GM slashing 15% of N. American salaried workers, discontinuing several vehicle models

General Motors said Monday it is cutting 15 percent of its salaried North American workforce, ending production of some slow-selling vehicles and halting production at several plants.

Shares spiked on the news rising nearly 5 percent.

The largest U.S. carmaker also said it will halt production at facilities in Lordstown, Ohio, Hamtramck, Michigan, and Oshawa, Ontario.

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Further plants in White Marsh, Maryland, and Warren, Michigan will be "unallocated." In addition to the previously announced closure of the assembly plant in Gunsan, Korea, GM will cease the operations of two additional plants outside North America by the end of 2019.

The moves are calculated to dramatically slash costs and capital expenditures.

"Contributing to the cash savings of approximately $6 billion are cost reductions of $4.5 billion and a lower capital expenditure annual run rate of almost $1.5 billion," GM said in a statement.

"Actions are being taken to reduce salaried and salaried contract staff by 15 percent, which includes 25 percent fewer executives to streamline decision making," CEO Mary Barra said.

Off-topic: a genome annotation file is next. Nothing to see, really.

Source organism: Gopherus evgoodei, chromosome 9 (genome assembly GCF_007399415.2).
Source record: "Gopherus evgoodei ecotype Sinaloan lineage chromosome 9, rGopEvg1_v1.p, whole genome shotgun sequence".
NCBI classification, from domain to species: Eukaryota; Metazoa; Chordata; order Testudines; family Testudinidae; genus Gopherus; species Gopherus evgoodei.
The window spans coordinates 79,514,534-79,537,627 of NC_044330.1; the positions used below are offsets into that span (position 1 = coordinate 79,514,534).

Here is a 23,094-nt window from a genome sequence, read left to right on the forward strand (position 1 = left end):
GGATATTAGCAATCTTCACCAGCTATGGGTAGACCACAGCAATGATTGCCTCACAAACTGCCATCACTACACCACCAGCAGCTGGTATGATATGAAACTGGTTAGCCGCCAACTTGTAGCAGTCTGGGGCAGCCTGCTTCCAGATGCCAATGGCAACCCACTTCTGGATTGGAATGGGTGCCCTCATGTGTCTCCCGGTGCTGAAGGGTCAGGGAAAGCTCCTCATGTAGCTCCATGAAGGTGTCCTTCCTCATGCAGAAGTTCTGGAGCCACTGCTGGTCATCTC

GM expects to record pretax charges of $3 billion to $3.8 billion related to these actions, including up to $1.8 billion of noncash accelerated asset write-downs and pension charges, and up to $2 billion of employee-related and other cash-based expenses.

The company, which is shifting its focus to electric and autonomous vehicles, has been cutting jobs to deal with plunging car sales in North America and has been debating for months how to address shrinking car demand.

As recently as last week, GM had been expected to announce as soon as this week some involuntary salaried layoffs after it did not get as many volunteers to accept buyouts as hoped.

About 18,000 of its 50,000 salaried employees in North America have been eligible for the buyouts.

The stepped up cost-cutting and restructuring at GM comes as many industry executives and analysts predict that overall vehicle sales in the United States will decline further in 2019 and 2020.

GM employs about 2,500 union staff in Oshawa which produces both the Chevrolet Impala and Cadillac XTS sedans. It also completes final assembly of the stronger-selling Silverado and Sierra pickup trucks which are shipped from Indiana.